MELBOURNE, FLA. - A textbook is once again under fire in Florida.
It has ACT for America, a self-described “national security organization,” and the Council on American-Islamic Relations, a Muslim civil rights and advocacy group, feuding over a chapter on Islam.
The ACT for America Space Coast chapter says the Pearson World History textbook paints Islam in an inaccurate, positive light. CAIR-Florida says the allegations are part of ACT’s Islamaphobic agenda. The Southern Poverty Law Center recently designated ACT as a hate group, classifying it alongside organizations such as the Ku Klux Klan.
At this point, Brevard County Schools Superintendent Desmond Blackburn does not foresee revising the materials.
“I do believe that we take ourselves down a slippery road, perhaps a slippery road backwards when we censor or manipulate the materials,” he said.
The debate started when two Brevard residents signed up for public comment at a school board meeting on March 14. Doug Murphy and Lee Boyland said although the Pearson World History textbook is “much improved” from the last edition, there are still some areas that ignore the “true history” of Islam.
They pointed to passages about women’s rights and Mohammed’s life that they claim inaccurately portray Islam.
Murphy cited passages from the Quran that state a man can have four wives, but a woman can only have one husband, and that a man can divorce his wife by making a declaration, but a woman must have his consent, among other excerpts. The textbook, however, says “Islam extended rights and protection to women by affirming the spiritual equality of all Muslims,” he read at the meeting.
“Does this sound like social justice?” he asked the board. “This is political correctness. Not at the expense of the truth, please, our young adults deserve the truth.”
Boyland, who sat on the committee to review this textbook in 2013, took issue with the positive portrayal of Mohammed.
More residents — as well as the local chapters of ACT and CAIR — came ready to speak at the next meeting.
Muslim students who attend Brevard high schools said the sentences in question had been taken out of context and that “an alteration in the history textbook would not be for historical purposes, but for alternate reasons.”
One student, a freshman from Melbourne High, said Murphy’s claims were “patently false.”
“Take me as an example,” she said. “I’m an (International Baccalaureate) student, I’m on two soccer teams, I play viola for my high school’s orchestra, and guess what, I’m a Muslim woman. Does that sound like I practice a religion that oppresses women or degrades them from the rest of society? Of course not, and for anyone to say that it does is simply out of ignorance.”
ACT Space Coast chapter president Roger Gangitano argued that by omitting details about the “horrific acts” Mohammed committed, and only presenting positive aspects from his life, students are getting a flawed education.
“If we change history and we omit the facts that are insulting to some people, then we wouldn’t have described Hitler the way that we did,” he said. “We would have only have addressed the issue and his life prior to the Third Reich and that, of course, would be wrong.”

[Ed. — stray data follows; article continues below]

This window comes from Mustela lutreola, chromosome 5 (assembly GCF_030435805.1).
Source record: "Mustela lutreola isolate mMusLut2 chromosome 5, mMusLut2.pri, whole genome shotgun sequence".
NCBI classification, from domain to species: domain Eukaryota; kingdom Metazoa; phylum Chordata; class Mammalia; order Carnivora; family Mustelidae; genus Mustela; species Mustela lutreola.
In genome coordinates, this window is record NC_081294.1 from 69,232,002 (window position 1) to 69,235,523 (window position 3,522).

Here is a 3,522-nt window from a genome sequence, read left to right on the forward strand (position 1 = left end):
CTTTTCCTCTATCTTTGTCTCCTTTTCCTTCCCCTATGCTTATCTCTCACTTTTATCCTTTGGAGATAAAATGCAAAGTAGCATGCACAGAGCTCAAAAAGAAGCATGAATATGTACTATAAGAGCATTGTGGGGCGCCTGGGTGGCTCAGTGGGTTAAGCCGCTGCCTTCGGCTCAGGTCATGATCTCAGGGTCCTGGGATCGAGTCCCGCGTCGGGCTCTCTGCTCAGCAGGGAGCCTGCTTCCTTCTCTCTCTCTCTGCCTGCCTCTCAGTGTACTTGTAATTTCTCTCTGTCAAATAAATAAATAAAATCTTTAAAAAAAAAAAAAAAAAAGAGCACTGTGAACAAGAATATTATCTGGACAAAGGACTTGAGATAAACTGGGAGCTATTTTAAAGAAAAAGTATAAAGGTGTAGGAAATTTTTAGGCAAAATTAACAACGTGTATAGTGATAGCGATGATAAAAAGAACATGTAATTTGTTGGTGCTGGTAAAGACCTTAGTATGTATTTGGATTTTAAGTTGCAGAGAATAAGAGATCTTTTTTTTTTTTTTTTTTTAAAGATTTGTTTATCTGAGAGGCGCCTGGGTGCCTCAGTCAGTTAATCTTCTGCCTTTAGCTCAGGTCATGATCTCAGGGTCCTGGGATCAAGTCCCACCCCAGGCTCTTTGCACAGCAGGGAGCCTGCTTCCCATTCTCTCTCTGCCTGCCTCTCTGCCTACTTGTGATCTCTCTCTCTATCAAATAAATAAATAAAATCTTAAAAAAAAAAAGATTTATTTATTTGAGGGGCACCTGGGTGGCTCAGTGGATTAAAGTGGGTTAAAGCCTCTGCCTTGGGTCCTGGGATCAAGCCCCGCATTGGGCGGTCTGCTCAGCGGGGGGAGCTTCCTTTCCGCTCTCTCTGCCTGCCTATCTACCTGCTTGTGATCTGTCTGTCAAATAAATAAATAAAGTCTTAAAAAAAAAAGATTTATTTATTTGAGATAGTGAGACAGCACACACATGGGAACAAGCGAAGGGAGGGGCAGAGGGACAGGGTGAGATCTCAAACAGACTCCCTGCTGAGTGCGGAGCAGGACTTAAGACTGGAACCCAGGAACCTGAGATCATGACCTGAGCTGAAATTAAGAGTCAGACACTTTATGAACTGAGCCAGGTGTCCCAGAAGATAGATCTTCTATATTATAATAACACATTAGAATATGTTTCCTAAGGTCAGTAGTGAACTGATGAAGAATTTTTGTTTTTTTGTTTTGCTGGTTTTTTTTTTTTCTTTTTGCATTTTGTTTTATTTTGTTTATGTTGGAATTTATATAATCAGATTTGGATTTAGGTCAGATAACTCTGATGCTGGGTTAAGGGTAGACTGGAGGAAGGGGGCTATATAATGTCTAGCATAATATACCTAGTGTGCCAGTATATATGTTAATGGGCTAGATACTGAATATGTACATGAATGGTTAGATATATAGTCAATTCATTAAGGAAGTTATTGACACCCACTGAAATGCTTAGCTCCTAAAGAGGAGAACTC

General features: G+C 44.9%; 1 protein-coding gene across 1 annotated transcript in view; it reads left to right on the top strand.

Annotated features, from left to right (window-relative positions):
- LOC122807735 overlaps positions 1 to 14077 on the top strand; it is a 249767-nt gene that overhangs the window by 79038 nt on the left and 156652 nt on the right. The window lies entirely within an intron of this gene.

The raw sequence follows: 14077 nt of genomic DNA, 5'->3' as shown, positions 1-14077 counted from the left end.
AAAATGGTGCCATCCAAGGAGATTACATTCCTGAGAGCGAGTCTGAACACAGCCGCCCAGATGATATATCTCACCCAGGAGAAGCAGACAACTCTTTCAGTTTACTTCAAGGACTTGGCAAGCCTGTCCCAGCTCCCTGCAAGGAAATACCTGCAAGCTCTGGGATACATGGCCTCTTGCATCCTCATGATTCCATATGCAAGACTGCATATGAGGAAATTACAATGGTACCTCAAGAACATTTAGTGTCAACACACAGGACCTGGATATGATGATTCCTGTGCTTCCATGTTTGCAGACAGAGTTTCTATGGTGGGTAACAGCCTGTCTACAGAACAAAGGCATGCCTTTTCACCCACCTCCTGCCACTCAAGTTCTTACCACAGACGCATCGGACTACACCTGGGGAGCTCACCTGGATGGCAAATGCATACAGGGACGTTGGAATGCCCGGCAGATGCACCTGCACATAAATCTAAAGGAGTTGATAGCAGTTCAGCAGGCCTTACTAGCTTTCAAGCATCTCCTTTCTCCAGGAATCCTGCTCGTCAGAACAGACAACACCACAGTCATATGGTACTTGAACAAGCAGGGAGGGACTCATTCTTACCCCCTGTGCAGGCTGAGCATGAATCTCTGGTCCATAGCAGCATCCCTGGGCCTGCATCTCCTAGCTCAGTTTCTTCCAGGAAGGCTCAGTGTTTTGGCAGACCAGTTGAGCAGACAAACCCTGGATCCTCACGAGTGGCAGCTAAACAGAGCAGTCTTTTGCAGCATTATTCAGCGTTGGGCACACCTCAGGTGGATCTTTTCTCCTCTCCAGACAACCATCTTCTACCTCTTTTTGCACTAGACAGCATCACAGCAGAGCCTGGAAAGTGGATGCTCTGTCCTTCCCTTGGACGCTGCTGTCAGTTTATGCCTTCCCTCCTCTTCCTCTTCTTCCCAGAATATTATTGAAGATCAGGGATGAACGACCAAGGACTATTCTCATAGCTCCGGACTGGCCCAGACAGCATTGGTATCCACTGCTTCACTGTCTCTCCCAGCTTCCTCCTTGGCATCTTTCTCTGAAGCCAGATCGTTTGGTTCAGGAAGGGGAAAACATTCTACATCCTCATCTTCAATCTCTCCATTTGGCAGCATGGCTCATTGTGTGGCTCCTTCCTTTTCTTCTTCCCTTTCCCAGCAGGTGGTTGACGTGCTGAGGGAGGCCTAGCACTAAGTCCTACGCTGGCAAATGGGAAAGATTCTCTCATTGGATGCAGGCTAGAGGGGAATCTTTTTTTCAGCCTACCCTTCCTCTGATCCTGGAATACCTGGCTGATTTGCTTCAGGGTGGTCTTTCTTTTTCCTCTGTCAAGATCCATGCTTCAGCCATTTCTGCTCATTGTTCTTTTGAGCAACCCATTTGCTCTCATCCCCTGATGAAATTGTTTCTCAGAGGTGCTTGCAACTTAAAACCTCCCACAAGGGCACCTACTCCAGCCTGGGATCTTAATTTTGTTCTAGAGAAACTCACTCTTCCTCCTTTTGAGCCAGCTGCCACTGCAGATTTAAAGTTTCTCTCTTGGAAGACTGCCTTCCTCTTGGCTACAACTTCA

Rasha Mubarak, Orlando Regional Coordinator of CAIR-Florida, said ACT’s only mission in this textbook battle is to spread anti-Islamic rhetoric.
“They are not concerned with how well Brevard County’s students perform nor about their futures,” said Mubarak. “They are using our students for their one intention and that is to push their anti-Islamic agenda.”
She called ACT a “hate group” with zero credibility whose purpose is to discriminate. Mubarak’s fiery speech elicited a loud “boo” from the board room audience.
Gangitano countered, “I can’t tell you how infuriating it is to have someone from an organization that was founded by terrorists call me a hate group.” He has recently disputed the Southern Poverty Law Center’s classification.
One speaker questioned the legitimacy of Islam completely and said it was “preposterous” to call Mohammed a prophet, as he is identified in the textbook, because parts of the Quran conflict with the teachings of the Bible.
“Islam is not a religion, so if you discriminate against quote-unquote Islam, you’re not discriminating against a religion, you’re discriminating against a secular group who claims to be a religion,” said Mike Bizzaro.
The Brevard School Board was caught in the middle of an identical debate in 2013. It drew the attention of national media, including FOX News and the Huffington Post, and prompted the board to task a committee with putting together a supplement to the chapters on Islam.
Board member Andy Ziegler, who sat on the board in 2013, was happy to hear the book had improved since the 2007 edition. When he spoke to Florida Today, he wasn’t sure whether ACT’s problems with the text needed to be addressed.
“I’ve got to imagine that every history book has some omissions in them or the books would be so thick you couldn’t carry them around,” he said. “We could probably find problems with every textbook, so how big a magnifying glass do we use to try to find problems and fix them?”
Board members assured speakers concerned about the textbook that it is simply one resource available to students.
“I will tell you that a teacher who teaches out of a book in our county is not a very good teacher. They use it as a resource,” said Matt Susin, who taught World History before being elected to the board in November.
Because the board voted to move forward with the book as is, parents now have until April 29 to file a petition. The board will make its final decision May 9.
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